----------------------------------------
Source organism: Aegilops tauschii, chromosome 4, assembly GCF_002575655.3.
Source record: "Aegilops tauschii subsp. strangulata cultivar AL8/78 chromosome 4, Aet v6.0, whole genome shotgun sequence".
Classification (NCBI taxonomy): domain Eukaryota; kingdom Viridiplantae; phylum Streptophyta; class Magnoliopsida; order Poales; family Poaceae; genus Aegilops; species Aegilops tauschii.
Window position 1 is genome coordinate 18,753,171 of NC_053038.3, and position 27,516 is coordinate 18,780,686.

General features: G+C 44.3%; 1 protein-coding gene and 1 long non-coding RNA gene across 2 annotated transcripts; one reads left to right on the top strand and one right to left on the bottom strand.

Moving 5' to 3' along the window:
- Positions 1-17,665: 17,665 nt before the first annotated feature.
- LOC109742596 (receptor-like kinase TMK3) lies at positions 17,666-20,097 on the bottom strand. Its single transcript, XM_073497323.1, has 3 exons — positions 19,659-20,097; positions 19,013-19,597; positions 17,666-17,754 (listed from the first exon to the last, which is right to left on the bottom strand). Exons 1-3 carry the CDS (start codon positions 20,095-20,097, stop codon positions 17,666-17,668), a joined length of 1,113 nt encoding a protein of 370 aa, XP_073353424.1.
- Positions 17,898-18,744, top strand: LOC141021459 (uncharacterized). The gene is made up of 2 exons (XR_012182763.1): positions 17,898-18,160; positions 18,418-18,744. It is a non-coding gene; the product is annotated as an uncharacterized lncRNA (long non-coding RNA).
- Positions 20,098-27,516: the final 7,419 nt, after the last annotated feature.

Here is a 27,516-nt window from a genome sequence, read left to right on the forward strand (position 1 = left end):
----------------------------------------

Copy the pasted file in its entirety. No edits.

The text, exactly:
Source organism: Aegilops tauschii, chromosome 4, assembly GCF_002575655.3.
Source record: "Aegilops tauschii subsp. strangulata cultivar AL8/78 chromosome 4, Aet v6.0, whole genome shotgun sequence".
Classification (NCBI taxonomy): domain Eukaryota; kingdom Viridiplantae; phylum Streptophyta; class Magnoliopsida; order Poales; family Poaceae; genus Aegilops; species Aegilops tauschii.
Window position 1 is genome coordinate 18,753,171 of NC_053038.3, and position 27,516 is coordinate 18,780,686.

General features: G+C 44.3%; 1 protein-coding gene and 1 long non-coding RNA gene across 2 annotated transcripts; one reads left to right on the top strand and one right to left on the bottom strand.

Moving 5' to 3' along the window:
- Positions 1-17,665: 17,665 nt before the first annotated feature.
- LOC109742596 (receptor-like kinase TMK3) lies at positions 17,666-20,097 on the bottom strand. Its single transcript, XM_073497323.1, has 3 exons — positions 19,659-20,097; positions 19,013-19,597; positions 17,666-17,754 (listed from the first exon to the last, which is right to left on the bottom strand). Exons 1-3 carry the CDS (start codon positions 20,095-20,097, stop codon positions 17,666-17,668), a joined length of 1,113 nt encoding a protein of 370 aa, XP_073353424.1.
- Positions 17,898-18,744, top strand: LOC141021459 (uncharacterized). The gene is made up of 2 exons (XR_012182763.1): positions 17,898-18,160; positions 18,418-18,744. It is a non-coding gene; the product is annotated as an uncharacterized lncRNA (long non-coding RNA).
- Positions 20,098-27,516: the final 7,419 nt, after the last annotated feature.

Here is a 27,516-nt window from a genome sequence, read left to right on the forward strand (position 1 = left end):